various authors
  edited by Rob Redman

The Fiction Desk
First Anthology

"On and and on she goes, as if someone has permanently injected the wings of a mosquito into his head."

Reviewed by Pauline Masurel

Rob Redman, the editor of this collection, used to be a club DJ. This book reminds me of listening to the radio DJs John Peel and Andy Kershaw, who played music they had specifically chosen, regardless of what might have been on the Radio 1 playlist that day. In the introduction to the book Redman confesses that he has "a desire to seek out new and interesting things, the worthwhile but perhaps overlooked, and to share them with as many people as possible." And, like an enthusiastic DJ, he introduces each track in this programme of reading matter with a snippet of information about the story or the artist.

But what of the stories themselves? Overall, this book has quite a masculine, either urban or suburban feel to it. Only two of the twelve authors are female and the main characters and viewpoints in the stories are generally male. That's not to imply they are all full of city-gritty detail or entirely without female perspectives or sentiment. There are certainly plenty of nuanced revelations of feeling and developing relationships. For example, Charles Lambert's story, All I Want, transports two young language teachers out to the shores of Lake Garda in the company of a perfect couple and their perfect children to explore the nature of success, power and longing.

Some of the stories offer a laugh at the peculiarities of life, despite its sorrows, worries and disappointments, such as Harvey Marcus's instructional guide on How to Fall in Love with an Air Hostess. In Rex, Jon Wallace introduces a man with a dog's name and an actor called William who appears out of nowhere to play the part of the family dog. Adrian Stumpp's Nativity also provided me with a lot of wry smiles on the way to a moving ending. When evicted from his study to make room for a nursery, the story's protagonist declares, "Sometimes I would wander the neighbourhood, politely knocking on garage doors, to see what the other men did in their garages." Another story that hinges on revelations about parenthood is Lynsey May's Two Buses Away, which examines that moment when a man first realises his parents are people and not just parents.

There are some lovely turns of phrase to be found in this collection. I was particularly impressed by the detailed descriptions in The Puzzle. The expectant father in Nativity is seduced by his wife "with endings happier than those found in a latex reservoir" into making a baby.

In A Covering of Leaves, Danny Rhodes takes something very ordinary – the inconvenience of autumn leaf-fall – and transforms it into a monumental, omnipresent force with memorial powers. The daily fall becomes a shroud which covers the vehicles of deceased train passengers. The quiet, carefully observed details of commuting life built up such a convincing world that the story carried me along into its incredible conclusion.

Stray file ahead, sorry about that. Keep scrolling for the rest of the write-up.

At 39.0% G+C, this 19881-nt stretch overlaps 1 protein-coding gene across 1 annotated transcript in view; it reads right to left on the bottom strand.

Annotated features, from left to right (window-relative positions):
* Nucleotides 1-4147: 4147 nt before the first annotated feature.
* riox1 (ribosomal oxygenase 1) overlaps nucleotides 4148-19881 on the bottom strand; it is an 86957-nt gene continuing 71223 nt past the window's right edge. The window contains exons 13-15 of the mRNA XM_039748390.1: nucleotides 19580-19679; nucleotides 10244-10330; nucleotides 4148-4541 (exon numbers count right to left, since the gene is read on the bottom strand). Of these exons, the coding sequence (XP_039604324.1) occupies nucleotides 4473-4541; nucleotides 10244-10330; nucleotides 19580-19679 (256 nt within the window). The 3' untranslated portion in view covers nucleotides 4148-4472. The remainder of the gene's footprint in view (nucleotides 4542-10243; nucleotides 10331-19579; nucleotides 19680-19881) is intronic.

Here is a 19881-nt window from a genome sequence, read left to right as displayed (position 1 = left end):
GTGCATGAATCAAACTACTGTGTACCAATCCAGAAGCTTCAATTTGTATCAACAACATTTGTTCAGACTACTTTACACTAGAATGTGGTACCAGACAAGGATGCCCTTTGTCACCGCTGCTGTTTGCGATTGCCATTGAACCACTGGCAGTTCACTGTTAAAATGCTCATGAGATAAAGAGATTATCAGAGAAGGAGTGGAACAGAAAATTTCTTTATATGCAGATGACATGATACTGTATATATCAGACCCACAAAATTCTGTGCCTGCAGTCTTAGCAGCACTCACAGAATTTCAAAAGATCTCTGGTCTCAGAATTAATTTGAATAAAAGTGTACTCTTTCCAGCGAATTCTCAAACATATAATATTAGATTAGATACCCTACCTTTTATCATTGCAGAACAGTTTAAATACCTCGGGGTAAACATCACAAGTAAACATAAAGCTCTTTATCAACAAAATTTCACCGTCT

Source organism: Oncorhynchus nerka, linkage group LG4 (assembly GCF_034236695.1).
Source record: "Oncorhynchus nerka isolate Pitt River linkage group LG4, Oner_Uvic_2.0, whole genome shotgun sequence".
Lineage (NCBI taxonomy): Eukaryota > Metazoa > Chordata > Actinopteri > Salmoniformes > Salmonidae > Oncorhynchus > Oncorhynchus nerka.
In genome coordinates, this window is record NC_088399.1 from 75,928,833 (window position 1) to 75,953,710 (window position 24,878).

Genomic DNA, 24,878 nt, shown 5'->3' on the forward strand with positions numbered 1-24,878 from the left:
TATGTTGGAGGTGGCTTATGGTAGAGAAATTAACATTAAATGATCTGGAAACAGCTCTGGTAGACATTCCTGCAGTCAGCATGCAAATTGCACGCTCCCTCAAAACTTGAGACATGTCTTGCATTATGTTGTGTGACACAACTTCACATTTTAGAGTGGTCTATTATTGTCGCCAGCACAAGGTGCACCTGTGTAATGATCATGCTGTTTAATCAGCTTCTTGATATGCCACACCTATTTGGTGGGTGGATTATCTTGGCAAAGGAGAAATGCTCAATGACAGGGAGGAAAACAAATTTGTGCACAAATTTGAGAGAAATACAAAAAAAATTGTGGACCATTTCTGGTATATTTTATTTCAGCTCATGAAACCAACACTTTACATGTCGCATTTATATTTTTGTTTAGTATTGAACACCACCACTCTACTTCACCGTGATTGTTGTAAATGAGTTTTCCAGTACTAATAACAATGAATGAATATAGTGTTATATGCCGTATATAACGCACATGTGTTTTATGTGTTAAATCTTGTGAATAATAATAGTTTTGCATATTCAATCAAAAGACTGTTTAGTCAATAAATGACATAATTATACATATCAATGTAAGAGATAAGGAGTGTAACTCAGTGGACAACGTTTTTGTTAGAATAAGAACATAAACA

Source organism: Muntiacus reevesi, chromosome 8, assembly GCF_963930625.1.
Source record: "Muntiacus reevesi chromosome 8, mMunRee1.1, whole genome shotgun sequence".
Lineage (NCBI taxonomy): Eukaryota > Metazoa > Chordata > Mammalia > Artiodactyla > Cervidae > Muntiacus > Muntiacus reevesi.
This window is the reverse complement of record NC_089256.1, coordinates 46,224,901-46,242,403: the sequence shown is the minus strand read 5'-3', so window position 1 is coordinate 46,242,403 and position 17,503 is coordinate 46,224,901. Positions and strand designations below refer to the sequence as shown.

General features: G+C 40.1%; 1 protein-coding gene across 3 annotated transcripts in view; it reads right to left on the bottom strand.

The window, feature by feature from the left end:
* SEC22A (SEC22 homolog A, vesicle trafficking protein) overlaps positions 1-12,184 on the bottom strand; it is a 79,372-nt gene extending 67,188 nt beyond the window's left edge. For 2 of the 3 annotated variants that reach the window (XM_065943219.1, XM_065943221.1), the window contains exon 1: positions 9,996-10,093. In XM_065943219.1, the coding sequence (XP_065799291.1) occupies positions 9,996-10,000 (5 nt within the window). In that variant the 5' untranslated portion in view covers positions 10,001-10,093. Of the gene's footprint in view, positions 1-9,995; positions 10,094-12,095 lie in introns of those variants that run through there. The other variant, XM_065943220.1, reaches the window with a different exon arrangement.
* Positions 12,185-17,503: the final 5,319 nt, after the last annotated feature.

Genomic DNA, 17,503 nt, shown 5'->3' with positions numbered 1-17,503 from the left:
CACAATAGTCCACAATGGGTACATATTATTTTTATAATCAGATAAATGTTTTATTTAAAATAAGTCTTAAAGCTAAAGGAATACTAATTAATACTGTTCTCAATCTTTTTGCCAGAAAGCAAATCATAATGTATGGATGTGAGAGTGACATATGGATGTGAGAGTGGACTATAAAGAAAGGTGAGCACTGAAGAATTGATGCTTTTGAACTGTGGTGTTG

The premise of The Fiction Desk anthology collection appears to be to build up a subscriber base for this series of quarterly publications. But who subscribes to regularly buy collections of fiction from a range of (largely) unknown authors? Well, strange to tell, I've actually taken a punt on it myself – for the serendipity. In the same way that I sometimes listened to John Peel on the radio. I may not have liked all the music he chose, but I could be sure that he loved it or he wouldn't be playing it. So too with Rob Redman's selections. This feels like a very personal project and I was encouraged enough by what I read in Various Authors to tune in for the next installment.

Read a story from this collection on The Fiction Desk (PDF)

Pauline Masurel lives in South Gloucestershire, where she variously authors short fiction and tends gardens. She seldom listens to music on the radio these days.

Pauline's other Short Reviews: Erin Pringle "The Floating Order"

Jim Crace "The Devil's Larder"

Mark Budman, Tom Hazuka (eds) "You Have Time for This"

Italo Calvino's Invisible Cities

Carson McCullers "The Ballad of the Sad Cafe"

Jeffrey Eugenides (ed) "My Mistress' Sparrow is Dead"

Kasia Boddy, Ali Smith, Sarah Wood (eds) "Let's Call
the Whole Thing Off"

Ben Tanzer "Repetition Patterns"

Paul Meloy "Islington Crocodiles"

Dan Rhodes "Anthropology"

Frank Burton "A History of Sarcasm"

Various "Ten Journey"

Michael Sims (ed) "Dracula's Guest

Margaret Atwood "Good Bones"

Ludmilla Petrushevskaya "There Once Lived A Woman Who Tried to Kill Her Neighbour's Baby"
find something to read: reviews
find something to read: interviews
find something to read: categories
find something to read: back issues
competitions & giveaways

Authors Charles Lambert, Lynsey May, Jon Wallace, Patrick Whittaker, Adrian Stumpp, Jason Atkinson, Matthew Licht, Ben Lyle, Danny Rhodes, Harvey Marcus, Alex Cameron, Ben Cheetham